Subject: Re: running lisp without an OS
From: (Rob Warnock)
Date: Thu, 27 Feb 2003 05:22:41 -0600
Newsgroups: comp.lang.lisp
Message-ID: <>
Christopher Browne  <> wrote:
| Oops! (Q-less) was seen spray-painting on a wall:
| > I was wondering how a lisp program could be executed on an
| > embedded processor without an OS. ...
| At the bottom level, you need to have code to manage access to five
| main things:
|   1.  Memory
|   2.  Secondary storage (disk and such)
|   3.  CPU (tasking, threading, and such)
|   4.  Graphics hardware
|   5.  Networking
| In effect, you need something of a "layer below Lisp," implementing
| all of these, to the degree required, to support the hardware you want
| to run on.
| Each of these pieces is pretty sizable, in terms of effort.  Forget
| size and efficiency; it is quite likely that a good implementation
| could be quite efficient in all these areas.  
| The /problem/ is that it's a lot of effort.  And unless you do it
| /really/ carefully, you'll get drawn into supporting a limited set of
| hardware that won't be available two years down the road, thus making
| your system a mere curiosity.  

Fortunately, all that work has been done for people, at least for
the x86 CPU architecture:

	The OSKit is a framework and a set of 34 component libraries
	oriented to operating systems, together with extensive documentation.
	By providing in a modular way not only most of the infrastructure
	"grunge" needed by an OS, but also many higher-level components,
	the OSKit's goal is to lower the barrier to entry to OS R&D and
	to lower its costs. The OSKit makes it vastly easier to create a
	new OS, port an existing OS to the x86 (or in the future, to other
	architectures supported by the OSkit), or enhance an OS to support
	a wider range of devices, file system formats, executable formats,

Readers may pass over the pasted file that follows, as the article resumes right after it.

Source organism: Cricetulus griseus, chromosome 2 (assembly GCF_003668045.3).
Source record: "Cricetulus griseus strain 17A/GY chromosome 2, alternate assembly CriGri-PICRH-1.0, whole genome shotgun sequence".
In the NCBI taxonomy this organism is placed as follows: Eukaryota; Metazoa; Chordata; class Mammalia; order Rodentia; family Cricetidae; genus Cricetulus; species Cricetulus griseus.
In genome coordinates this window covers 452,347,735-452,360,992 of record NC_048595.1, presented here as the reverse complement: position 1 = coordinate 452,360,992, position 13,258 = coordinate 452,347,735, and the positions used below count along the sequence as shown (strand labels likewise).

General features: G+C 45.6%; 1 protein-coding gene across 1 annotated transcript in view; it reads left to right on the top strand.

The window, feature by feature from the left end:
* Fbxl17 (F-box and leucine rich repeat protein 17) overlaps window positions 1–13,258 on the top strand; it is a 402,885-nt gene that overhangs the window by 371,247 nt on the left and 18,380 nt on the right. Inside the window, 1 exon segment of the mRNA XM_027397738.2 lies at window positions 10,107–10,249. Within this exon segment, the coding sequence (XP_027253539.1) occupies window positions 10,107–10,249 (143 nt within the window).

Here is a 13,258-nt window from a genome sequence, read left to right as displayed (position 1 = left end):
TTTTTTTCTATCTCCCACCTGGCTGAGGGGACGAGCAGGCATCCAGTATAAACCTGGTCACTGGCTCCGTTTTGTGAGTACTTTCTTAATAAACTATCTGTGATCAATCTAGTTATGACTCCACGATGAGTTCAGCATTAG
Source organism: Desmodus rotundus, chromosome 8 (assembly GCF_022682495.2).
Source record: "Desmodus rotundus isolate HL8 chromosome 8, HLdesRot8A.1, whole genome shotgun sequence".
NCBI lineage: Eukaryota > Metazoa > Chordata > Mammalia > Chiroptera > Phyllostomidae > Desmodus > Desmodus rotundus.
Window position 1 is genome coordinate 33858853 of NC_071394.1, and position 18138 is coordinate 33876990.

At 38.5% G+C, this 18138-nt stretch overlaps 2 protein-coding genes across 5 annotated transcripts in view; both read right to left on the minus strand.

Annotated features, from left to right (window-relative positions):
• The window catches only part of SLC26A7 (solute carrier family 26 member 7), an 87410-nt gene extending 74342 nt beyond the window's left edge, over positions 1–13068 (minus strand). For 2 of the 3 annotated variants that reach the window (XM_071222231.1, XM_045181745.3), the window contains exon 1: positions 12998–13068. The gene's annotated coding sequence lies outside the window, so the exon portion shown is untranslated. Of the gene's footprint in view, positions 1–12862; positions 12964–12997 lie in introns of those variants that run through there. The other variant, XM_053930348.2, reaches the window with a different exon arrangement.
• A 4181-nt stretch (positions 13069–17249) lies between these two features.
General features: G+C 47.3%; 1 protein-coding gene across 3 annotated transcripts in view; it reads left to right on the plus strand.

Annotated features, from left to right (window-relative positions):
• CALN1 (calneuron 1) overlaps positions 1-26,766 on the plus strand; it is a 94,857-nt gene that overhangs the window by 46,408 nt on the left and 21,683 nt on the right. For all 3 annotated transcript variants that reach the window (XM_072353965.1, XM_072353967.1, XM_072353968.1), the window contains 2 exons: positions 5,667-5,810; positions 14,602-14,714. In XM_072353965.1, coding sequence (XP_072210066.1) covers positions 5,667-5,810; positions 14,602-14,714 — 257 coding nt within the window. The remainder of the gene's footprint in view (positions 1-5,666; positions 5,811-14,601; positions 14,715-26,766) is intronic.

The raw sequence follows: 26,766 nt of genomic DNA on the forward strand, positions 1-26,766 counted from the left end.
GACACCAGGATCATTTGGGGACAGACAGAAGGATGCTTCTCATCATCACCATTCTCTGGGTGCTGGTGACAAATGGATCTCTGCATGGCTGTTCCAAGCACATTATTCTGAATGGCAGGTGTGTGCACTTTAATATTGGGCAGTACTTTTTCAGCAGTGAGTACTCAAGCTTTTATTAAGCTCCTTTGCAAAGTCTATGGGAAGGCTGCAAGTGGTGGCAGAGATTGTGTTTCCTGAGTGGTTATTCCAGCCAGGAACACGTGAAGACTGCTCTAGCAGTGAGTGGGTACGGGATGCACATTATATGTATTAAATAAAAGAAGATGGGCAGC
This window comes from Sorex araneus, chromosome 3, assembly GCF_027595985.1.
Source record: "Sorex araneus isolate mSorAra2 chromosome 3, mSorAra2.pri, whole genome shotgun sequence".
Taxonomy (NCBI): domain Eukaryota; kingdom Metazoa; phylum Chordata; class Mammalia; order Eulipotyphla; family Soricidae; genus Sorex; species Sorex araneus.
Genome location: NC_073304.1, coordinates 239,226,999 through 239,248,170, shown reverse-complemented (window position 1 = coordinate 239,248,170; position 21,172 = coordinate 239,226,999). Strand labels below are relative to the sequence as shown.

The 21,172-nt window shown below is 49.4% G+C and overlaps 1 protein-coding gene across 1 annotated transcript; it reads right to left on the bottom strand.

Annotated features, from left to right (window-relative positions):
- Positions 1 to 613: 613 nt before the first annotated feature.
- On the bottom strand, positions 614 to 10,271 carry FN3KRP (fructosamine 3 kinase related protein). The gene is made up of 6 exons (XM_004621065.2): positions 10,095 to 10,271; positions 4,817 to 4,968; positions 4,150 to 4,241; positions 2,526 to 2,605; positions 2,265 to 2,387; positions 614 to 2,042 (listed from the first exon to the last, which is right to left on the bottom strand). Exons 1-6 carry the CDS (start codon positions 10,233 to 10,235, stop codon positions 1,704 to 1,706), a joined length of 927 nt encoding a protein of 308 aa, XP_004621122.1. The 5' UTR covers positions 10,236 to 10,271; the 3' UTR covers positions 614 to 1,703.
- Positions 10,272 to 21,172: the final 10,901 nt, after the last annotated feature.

or network services. The OSKit also works well for constructing
	OS-related programs, such as boot loaders or OS-level servers atop
	a microkernel.

	For language researchers and enthusiasts, the OSKit lets them
	concentrate on the real issues raised by using advanced languages
	inside operating systems, such as Java, Lisp, Scheme, or ML---
	instead of spending six months or years groveling inside ugly code
	and hardware. With the recent addition of extensive multithreading
	and sophisticated scheduling support, the OSKit also provides a
	modular platform for embedded applications, as well as a novel
	component-based approach to constructing entire operating systems. 

The PLT Scheme guys used this to get MzScheme to run on "bare" iron:

        MzScheme is available in kernel form for x86 machines,
        which allows MzScheme to boot without the aid of a separate
        operating system. The MzScheme kernel is based on the OSKit...

Their reorg'd web site makes it a little hard to find, but this link
should still work:


I would suggest looking to see what they did and how you might make use
of their experience to do the same for Common Lisp.

| The net result is that it seems more convenient to program a Lisp to
| run atop (Linux|(Free|Net|Open)BSD) + XFree86, thereby taking
| advantage of the fairly lavish efforts going into
| Network/CPU/Graphics/Disk hardware drivers.

Or for bare-bones embedded stuff (on x86), OSKit.

If you need more than OSKit provides, then, yes, of course consider
one of Linux or {Free,Net,Open}BSD. While I personally prefer FreeBSD,
NetBSD in particular supports "weird" (non-x86 clone) hardware well.


Rob Warnock, PP-ASEL-IA		<>
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